And free fatty acids play a major role in maintaining the lamellar structure of the lipids of the stratum corneum, and in the constitution of the cell membranes where they are responsible for membrane fluidity and also for physiological processes such as receptor function or enzyme activity.
The essential role played by skin lipids and the importance which their integrity constitutes, are thus manifest.
However, in certain situations, whether in the event of specific pathological conditions (atopic dermatitis), skin aging, actinic aging, dry skin or else a barrier function which is impaired through repeated physical or chemical challenges, the human epidermis exhibits modifications in its lipid synthesis mechanism(s) and/or composition.
To improve the lipid content of the epidermis and consequently to favorably contribute to the suppleness of the skin, two mechanisms of action may be considered. The first is the exogeneous supply of lipid compounds by the topical route. The second entails stimulating the synthesis of endogeneous lipids. It has thus been demonstrated that it was possible to improve the lipid profile of reconstructed epidermes by adding ascorbic acid (vitamin C) to the culture medium (J. Invest. Dermatol., 109:348-355, 1997). However, because of its chemical structure (alpha-ketolactone), ascorbic acid is very sensitive to certain environmental parameters such as light, heat and aqueous media, in particular alkaline and/or aerobic media. Because of these problems of stability, it is necessary to use high concentrations of ascorbic acid in order to observe the effect, on the skin, of a composition comprised thereof.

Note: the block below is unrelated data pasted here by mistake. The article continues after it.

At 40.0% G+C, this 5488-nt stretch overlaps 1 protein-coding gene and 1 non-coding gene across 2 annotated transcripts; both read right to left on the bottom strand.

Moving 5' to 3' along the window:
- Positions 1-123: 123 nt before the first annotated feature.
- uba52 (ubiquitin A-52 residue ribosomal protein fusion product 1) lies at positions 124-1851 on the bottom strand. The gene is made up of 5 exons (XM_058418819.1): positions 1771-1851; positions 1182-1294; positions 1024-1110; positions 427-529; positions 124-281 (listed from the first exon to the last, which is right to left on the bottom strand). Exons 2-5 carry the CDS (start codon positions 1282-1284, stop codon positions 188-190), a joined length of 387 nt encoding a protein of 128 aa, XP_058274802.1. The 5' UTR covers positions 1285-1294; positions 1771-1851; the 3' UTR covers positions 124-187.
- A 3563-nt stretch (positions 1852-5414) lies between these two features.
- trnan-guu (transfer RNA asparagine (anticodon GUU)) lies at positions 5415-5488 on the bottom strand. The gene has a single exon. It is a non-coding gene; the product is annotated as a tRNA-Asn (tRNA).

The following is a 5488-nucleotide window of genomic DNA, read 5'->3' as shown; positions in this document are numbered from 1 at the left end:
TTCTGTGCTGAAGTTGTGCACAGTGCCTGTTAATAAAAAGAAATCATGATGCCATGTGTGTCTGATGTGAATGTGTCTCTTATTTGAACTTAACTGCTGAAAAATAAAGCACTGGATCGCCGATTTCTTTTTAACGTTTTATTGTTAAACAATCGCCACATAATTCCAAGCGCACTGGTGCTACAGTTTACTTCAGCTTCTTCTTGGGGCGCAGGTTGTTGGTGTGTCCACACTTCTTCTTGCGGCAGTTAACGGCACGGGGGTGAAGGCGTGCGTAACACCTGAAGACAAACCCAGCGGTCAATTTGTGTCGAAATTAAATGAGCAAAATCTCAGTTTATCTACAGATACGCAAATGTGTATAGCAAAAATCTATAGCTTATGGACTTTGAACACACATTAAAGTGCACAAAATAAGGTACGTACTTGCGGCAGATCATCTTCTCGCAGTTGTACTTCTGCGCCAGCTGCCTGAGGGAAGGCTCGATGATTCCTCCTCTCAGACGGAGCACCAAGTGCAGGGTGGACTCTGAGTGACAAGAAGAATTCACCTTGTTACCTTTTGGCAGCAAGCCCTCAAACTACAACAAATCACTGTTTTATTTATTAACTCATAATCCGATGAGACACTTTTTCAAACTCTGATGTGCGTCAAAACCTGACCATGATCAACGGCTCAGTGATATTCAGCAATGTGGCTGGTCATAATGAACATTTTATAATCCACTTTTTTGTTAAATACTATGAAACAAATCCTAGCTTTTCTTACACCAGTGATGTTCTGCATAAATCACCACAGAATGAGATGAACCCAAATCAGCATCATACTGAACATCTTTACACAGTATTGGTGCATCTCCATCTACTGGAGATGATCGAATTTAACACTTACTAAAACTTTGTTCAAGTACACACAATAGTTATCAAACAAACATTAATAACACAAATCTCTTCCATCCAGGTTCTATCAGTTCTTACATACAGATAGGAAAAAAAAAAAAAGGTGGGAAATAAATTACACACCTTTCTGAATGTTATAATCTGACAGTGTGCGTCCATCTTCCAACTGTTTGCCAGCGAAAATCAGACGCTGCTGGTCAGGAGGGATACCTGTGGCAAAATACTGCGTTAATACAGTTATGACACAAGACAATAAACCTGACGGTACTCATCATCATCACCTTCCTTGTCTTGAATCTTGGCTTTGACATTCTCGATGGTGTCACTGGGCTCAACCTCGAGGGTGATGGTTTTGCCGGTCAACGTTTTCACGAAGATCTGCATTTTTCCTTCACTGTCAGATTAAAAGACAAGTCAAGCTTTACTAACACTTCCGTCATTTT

Moreover, vitamin C derivatives are known which are more stable than ascorbic acid itself. Thus, EP-0,664,290 describes mono- and diesters of cinnamic acid or of one of its derivatives with ascorbic acid or derivative thereof. These compounds can be used as antioxidants in cosmetic or pharmaceutical compositions, in particular to protect the lipids in the skin against oxidation induced by free radicals. Other ascorbic acid derivatives, which are (5,6-isopropylidene)ascorbyl esters, are described in JP-46,024,699 and JP-44,000,220. Finally, other ascorbic acid compounds, such as the 2-O-α-D-glucopyranosyl of L-ascorbic acid (or ascorbyl glucoside), are commercially available. Ascorbyl glucoside is, in particular, a useful depigmenting agent.
SUMMARY OF THE INVENTION
It has now unexpectedly and surprisingly been determined that a certain subgenus of ascorbic acid compounds, known to be more stable than ascorbic acid itself, exhibit greater efficacy than ascorbic acid in epidermal lipogenesis and thus can be administered for such purpose in smaller doses.
Briefly, then, the present invention features augmenting epidermal lipogenesis (increasing the synthesis of epidermal ceramides) by topically applying onto the skin of an individual subject in need of such treatment, an effective amount of at least one ascorbic acid compound having the structural formula (I):
in which R1
is a hydrogen atom, a sugar residue, a carbonyl group, an alkyloxycarbonyl radical or a carbamoyl radical, or, alternatively, R1
O is a sulfate functional group or a phosphate functional group; R2